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Randy Lewis

Performers Ply the Public, for Less Than a Song

December 20, 1987|Randy Lewis

Unless Pavarotti announces his retirement--or that he'll stop making movies--don't expect much real "news" from this handshaking session.

--Ernest Perry

Usually at this time of year I start waxing nostalgic about warm holiday characters like Kris Kringle, Bob Cratchit and George ("It's A Wonderful Life") Bailey.

But this week I've been reminded of Elliot Carlin.

For those who don't remember "The Bob Newhart Show" of the '70s, Elliot Carlin was a real estate magnate with the generosity of Scrooge and the charm of a piranha.

A patient of psychologist Bob Hartley, Carlin--the one man who didn't think Christmas was commercial enough --arrived for his therapy session one Christmas uncharacteristically humble and full of cheer.

"My father just pulled through a very touchy operation," Carlin explained to the astonished Dr. Hartley. "The doctor said he never would have made it if it wasn't for that blood I sold him."

Newhart's series died in 1978, but the spirit of Mr. Carlin lives on in the way a couple of local groups are kind-heartedly opening their doors to the public--for a price.

Couldn't afford the $9 to $35 it cost to hear the Pacific Symphony play with pianist Claudio Arrau at the Orange County Performing Arts Center last Wednesday or Thursday? Well, Monday, for just $7, you could have attended an "open rehearsal" and heard the orchestra work out its mistakes.

And next month, some lucky Luciano Pavarotti fans will be admitted to a "press conference" preceding his benefit performance for Opera Pacific-- if they buy a $420-a-couple package from a Costa Mesa hotel.

What's going on here? Can't anything take place without somebody selling tickets to it? My gut reaction Monday night was that $7 is a stiff price to watch someone practice. Our Manhattan brethren can get into New York Philharmonic open rehearsals for just $4.

As Aretha Franklin once asked: Who's zooming who?

One local singer explained why she paid the seven bucks: "I've never seen the Center, and it's a cheap way to get in. It's on a Monday, which is an off-night for me, and if it's lousy, I won't feel bad about leaving early." (She left early.)

I can't argue with logic like that, but as someone who played music through college, I took part in years of rehearsals. So I bristle at the thought of anyone paying more than a dollar or two to hear the Pacific Symphony do its stretching exercises.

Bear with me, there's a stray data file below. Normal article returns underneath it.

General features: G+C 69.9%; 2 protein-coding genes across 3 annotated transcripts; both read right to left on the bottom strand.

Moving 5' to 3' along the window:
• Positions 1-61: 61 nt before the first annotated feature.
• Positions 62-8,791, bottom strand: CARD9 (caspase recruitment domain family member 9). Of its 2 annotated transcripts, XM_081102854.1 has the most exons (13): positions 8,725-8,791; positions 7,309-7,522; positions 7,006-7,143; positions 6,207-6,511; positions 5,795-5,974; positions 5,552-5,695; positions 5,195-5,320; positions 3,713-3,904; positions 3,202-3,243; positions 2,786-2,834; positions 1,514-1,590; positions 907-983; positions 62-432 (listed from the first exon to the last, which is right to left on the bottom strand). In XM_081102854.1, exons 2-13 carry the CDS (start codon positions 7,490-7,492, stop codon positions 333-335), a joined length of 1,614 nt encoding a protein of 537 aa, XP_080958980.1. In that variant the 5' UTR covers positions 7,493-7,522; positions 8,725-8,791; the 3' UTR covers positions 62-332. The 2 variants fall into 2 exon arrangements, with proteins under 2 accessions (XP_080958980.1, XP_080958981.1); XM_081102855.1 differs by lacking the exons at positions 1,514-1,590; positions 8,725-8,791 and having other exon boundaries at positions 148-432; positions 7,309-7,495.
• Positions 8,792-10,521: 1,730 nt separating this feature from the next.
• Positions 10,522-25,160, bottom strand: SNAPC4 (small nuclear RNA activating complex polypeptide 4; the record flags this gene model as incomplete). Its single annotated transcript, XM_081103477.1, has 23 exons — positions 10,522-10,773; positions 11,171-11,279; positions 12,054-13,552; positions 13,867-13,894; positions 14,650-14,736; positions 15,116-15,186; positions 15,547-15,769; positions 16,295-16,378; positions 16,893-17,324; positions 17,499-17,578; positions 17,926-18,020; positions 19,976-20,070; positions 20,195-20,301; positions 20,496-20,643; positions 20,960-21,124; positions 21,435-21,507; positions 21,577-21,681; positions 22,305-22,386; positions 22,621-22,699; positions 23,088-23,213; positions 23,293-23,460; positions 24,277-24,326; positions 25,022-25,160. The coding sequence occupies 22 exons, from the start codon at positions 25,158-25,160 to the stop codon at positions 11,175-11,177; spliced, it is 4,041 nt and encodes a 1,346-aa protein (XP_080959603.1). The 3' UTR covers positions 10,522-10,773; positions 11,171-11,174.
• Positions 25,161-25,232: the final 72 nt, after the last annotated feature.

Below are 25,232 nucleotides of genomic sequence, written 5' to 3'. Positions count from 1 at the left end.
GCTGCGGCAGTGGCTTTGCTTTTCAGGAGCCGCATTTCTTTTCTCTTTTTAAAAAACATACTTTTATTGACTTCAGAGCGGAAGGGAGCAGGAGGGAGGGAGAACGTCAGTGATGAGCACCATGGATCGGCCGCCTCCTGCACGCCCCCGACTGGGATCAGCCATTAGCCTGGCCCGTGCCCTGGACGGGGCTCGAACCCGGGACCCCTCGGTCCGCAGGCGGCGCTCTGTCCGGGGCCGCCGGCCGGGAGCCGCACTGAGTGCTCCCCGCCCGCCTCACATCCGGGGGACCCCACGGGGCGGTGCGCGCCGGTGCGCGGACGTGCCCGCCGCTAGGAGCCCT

An open rehearsal can provide a fascinating glimpse into the way music is conceived and executed, especially if it involves a visionary conductor or guest musician. But this wasn't so much a working rehearsal as a dry run of the impending concerts. And pianist Arrau, perhaps $7 short for the night, wasn't even there.

Speaking of short . . .

Short of the kind of educational experience you'd expect a New York Phil or Chicago Symphony rehearsal to be, the truth is that most rehearsals are boring. The most important function is going over troublesome sections again. And again. And again.

Conductor Keith Clark stopped a couple of times to polish up an accent here, a crescendo there but never really hammered away at one phrase or drilled one section of the orchestra--at least not during the 2 1/2-hour stretch I was there.

So Monday's workout with the Pacific Symphony didn't present an insightful behind-the-scenes look into the creation of a performance. Neither did it offer an informal visit with the concert's star.

It did, however, cut the orchestra's cost of renting Segerstrom Hall for the fine-tuning session. This is called trickle-down economics: The Center bills the Pacific and the Pacific bills the public.

As to the selling of the press conference, arts groups around here already have enough problems knowing when to call one.

Yes--if the entire Bolshoi Ballet defects while the company is in Orange County and publicly calls for political asylum.

No--if it's just a famous ballet dancer stopping in town for a free dinner.

Local arts officials haven't yet figured out the legitimate function of the press conference: to provide media access to a newsmaker-- not just a celebrity.

These folks call press conferences to release annual budgets to three reporters--but not when concert-goers get trapped in elevators. They call more press conferences than the President of the United States. OK, so maybe it's a bad example.

There are hard press conferences (U.S.-Soviet summit results) and soft ones (Joan Collins' divorce settlement), but ours are getting mushier every day. Now they're even being used to boost ticket sales and hotel occupancy.

With the cooperation of Opera Pacific and the Center, a hotel that shall go unnamed (lest we drum up more business for it) has taken out ads offering a $420-per-couple package that includes two nights' lodging, two $125 tickets to the Pavarotti concert and admission to the press conference.

But then, the hotel may have just been inspired by Pavarotti's own myriad ways of exploiting himself in recent years.

He's done TV talk shows, a stunningly bad movie ("Yes Giorgio"), sappy pop recordings--you get the feeling that if there was a check in it he'd sing at the opening of a matchbook cover.

So unless Pavarotti announces his retirement--or that he'll stop making movies--don't expect much real "news" from this handshaking session. It's just another excuse for him to pose for pictures, deliver predictably glowing praise for everyone involved, wave to the fans and be on his way--after he's collected his loot, that is.

Elliot Carlin would have loved it.

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